"But officer, how have we ended up in an outdated 'Carry On' film?"
The Taoiseach has slammed the "unacceptable" actions of an officer who told a female solicitor to remove her bra when visiting a client in prison.
The female solicitor wrote a complaint to the Irish Prison Service, as reported in the Irish Examiner, stating that she was "subject to a degrading incident" when attending Cloverhill prison, Dublin.
The solicitor described a visit to the prison to see her client, in June last year. When she went through the security search monitors, an alarm went off. She complied with the initial instruction to remove her shoes, earrings, watch and jacket.
But the monitor sounded again, as she went through a second time. The solicitor alleged that a male prison officer asked: "are you wearing any underwear?" She was then told she would have to remove her bra in the bathroom, if she wanted to access the prison.
The solicitor said there was "no option other than to comply" with the order, as her visit was urgent as it concerned bail proceedings.
"I felt extremely embarrassed and very exploited," she said in her complaint and "was absolutely horrified by what was happening."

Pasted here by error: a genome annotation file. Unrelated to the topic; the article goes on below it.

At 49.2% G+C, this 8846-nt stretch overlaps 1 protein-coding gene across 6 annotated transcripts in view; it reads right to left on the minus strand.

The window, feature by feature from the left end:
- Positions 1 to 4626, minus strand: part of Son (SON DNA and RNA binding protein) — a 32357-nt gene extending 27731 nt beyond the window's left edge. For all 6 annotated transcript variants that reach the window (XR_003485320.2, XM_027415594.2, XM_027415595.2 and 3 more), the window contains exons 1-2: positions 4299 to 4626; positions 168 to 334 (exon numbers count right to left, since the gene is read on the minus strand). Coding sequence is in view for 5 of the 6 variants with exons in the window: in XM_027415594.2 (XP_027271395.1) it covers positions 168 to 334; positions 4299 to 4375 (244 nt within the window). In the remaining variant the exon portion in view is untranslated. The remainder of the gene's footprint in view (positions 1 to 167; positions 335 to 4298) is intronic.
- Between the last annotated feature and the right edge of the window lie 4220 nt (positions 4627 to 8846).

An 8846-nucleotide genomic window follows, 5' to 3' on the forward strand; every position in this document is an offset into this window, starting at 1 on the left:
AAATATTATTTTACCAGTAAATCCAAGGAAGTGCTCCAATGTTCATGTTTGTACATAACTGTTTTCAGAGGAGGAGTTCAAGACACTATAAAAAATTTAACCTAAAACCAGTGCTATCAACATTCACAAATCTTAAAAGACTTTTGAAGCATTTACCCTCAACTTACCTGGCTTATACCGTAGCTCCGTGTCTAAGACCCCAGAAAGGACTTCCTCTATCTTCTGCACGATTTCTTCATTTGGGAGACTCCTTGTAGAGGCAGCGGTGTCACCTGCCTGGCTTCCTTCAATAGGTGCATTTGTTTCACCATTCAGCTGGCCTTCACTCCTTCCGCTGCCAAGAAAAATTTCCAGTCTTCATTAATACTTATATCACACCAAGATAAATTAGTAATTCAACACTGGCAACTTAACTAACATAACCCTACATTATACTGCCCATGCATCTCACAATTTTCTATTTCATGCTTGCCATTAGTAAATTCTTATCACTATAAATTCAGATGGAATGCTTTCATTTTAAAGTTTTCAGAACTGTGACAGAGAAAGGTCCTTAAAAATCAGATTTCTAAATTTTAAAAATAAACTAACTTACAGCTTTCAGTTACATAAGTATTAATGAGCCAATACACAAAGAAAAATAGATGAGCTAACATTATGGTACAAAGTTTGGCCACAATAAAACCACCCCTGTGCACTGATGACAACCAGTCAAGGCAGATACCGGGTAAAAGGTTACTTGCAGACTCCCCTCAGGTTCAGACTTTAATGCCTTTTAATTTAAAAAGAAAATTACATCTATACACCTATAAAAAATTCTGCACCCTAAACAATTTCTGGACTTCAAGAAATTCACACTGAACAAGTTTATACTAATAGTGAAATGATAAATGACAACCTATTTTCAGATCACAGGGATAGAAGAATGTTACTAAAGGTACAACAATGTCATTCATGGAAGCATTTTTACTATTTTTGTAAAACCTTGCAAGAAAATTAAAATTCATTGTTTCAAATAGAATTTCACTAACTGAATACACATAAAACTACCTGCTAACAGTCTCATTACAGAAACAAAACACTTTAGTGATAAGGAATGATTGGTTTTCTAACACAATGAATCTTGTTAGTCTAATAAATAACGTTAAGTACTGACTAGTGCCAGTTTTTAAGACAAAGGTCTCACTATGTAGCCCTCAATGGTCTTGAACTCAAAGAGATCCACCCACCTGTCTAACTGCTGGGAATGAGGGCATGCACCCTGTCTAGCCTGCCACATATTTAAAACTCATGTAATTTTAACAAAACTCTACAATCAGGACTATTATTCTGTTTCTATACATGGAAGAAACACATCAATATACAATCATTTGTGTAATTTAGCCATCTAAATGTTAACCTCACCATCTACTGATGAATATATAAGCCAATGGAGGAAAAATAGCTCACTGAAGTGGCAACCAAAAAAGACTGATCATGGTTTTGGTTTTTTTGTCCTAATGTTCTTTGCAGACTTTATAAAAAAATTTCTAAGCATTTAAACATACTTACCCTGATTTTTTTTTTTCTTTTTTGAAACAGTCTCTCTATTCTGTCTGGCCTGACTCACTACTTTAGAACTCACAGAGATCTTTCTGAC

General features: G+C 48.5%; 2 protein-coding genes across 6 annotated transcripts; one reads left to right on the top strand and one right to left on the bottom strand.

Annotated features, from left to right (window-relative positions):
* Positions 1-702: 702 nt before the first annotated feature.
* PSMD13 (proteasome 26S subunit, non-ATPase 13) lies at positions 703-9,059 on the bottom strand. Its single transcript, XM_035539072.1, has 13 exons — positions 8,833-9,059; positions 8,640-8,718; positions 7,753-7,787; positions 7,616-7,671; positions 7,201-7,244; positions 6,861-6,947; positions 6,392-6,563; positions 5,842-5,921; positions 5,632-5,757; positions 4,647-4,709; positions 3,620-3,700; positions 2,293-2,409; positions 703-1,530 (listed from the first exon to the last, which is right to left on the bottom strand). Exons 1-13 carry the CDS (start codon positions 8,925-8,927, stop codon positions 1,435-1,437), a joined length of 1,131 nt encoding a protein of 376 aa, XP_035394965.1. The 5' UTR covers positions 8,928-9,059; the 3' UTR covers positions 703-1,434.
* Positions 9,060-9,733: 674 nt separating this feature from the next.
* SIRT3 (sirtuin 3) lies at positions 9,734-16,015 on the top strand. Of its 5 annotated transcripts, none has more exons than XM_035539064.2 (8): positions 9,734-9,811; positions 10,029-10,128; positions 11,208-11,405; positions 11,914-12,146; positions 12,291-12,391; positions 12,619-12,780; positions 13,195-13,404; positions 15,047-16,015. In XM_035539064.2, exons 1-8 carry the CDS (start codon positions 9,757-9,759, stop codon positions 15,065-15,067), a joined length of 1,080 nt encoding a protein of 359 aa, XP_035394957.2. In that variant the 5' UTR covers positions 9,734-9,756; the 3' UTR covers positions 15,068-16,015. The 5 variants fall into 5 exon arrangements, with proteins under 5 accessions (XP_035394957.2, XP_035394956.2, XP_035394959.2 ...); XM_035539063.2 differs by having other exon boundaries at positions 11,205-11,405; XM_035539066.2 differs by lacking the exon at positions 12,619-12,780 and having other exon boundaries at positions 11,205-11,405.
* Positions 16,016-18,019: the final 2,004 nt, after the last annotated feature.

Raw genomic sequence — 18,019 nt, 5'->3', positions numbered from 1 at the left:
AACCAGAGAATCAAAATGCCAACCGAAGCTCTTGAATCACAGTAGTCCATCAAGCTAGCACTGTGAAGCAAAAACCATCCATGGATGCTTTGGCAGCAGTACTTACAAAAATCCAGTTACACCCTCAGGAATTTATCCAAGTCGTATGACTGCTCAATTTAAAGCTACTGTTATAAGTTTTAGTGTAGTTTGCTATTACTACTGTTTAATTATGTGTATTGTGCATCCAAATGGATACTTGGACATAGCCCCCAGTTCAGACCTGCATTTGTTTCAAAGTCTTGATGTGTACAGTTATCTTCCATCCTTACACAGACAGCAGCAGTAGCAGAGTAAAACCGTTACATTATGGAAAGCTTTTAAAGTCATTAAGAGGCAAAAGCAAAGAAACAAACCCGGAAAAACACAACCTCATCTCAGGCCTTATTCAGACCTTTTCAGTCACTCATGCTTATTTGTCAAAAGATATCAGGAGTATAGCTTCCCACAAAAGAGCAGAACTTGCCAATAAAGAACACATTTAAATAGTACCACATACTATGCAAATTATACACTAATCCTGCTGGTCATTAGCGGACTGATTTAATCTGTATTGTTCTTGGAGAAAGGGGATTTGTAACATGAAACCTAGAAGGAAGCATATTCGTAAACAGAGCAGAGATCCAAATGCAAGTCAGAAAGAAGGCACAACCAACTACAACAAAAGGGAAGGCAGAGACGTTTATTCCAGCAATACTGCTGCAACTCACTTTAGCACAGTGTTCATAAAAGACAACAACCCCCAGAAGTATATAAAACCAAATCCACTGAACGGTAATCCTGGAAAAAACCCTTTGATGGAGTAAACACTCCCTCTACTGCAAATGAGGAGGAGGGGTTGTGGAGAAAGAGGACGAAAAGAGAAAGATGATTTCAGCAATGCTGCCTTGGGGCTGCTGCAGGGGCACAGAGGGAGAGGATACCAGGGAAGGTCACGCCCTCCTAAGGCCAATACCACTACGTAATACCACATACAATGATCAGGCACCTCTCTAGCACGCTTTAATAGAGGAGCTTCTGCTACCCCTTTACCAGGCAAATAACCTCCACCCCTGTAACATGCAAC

"Not only did I feel extremely vulnerable and targeted as a woman I felt humiliated that my dignity had been so casually torn from me," the solicitor said in her statement. She added that she was "close to crying because of how powerless they made me feel". She tried to cover herself with her jacket for the remainder of the visit.
The female solicitor said she later found out that a male colleague had previously attended the same client, but when the alarm sounded three times when he went past the monitor, "at no stage was any such request made of him and he was admitted entry."
Mary Lou McDonald, leader of the opposition, raised the issue in the the Dáil (parliament), to the Taoiseach Micheál Martin. He responded that it was “shocking and unacceptable” and confirmed he would ask the Minister for Justice for a report as to what transpired and the prison's policy and practices.
A spokesman for the Department of Justice confirmed to RollOnFriday that a report had been sought. The spokesman added that the minister responsible for the Irish Prison Service was "firmly of the view that no person should ever be asked to remove items of clothing when visiting our prisons".
A statement by the Irish Prison Service said that "all visitors to the prison, both male and female, are expected to be treated with the highest degree of respect, integrity and courtesy at all times."
The Irish Prison Service confirmed that it was not its policy "to request any person to remove under garments in order to gain admittance to a prison" and that "allegations or claims of inappropriate behaviour by our staff are taken very seriously and are fully investigated."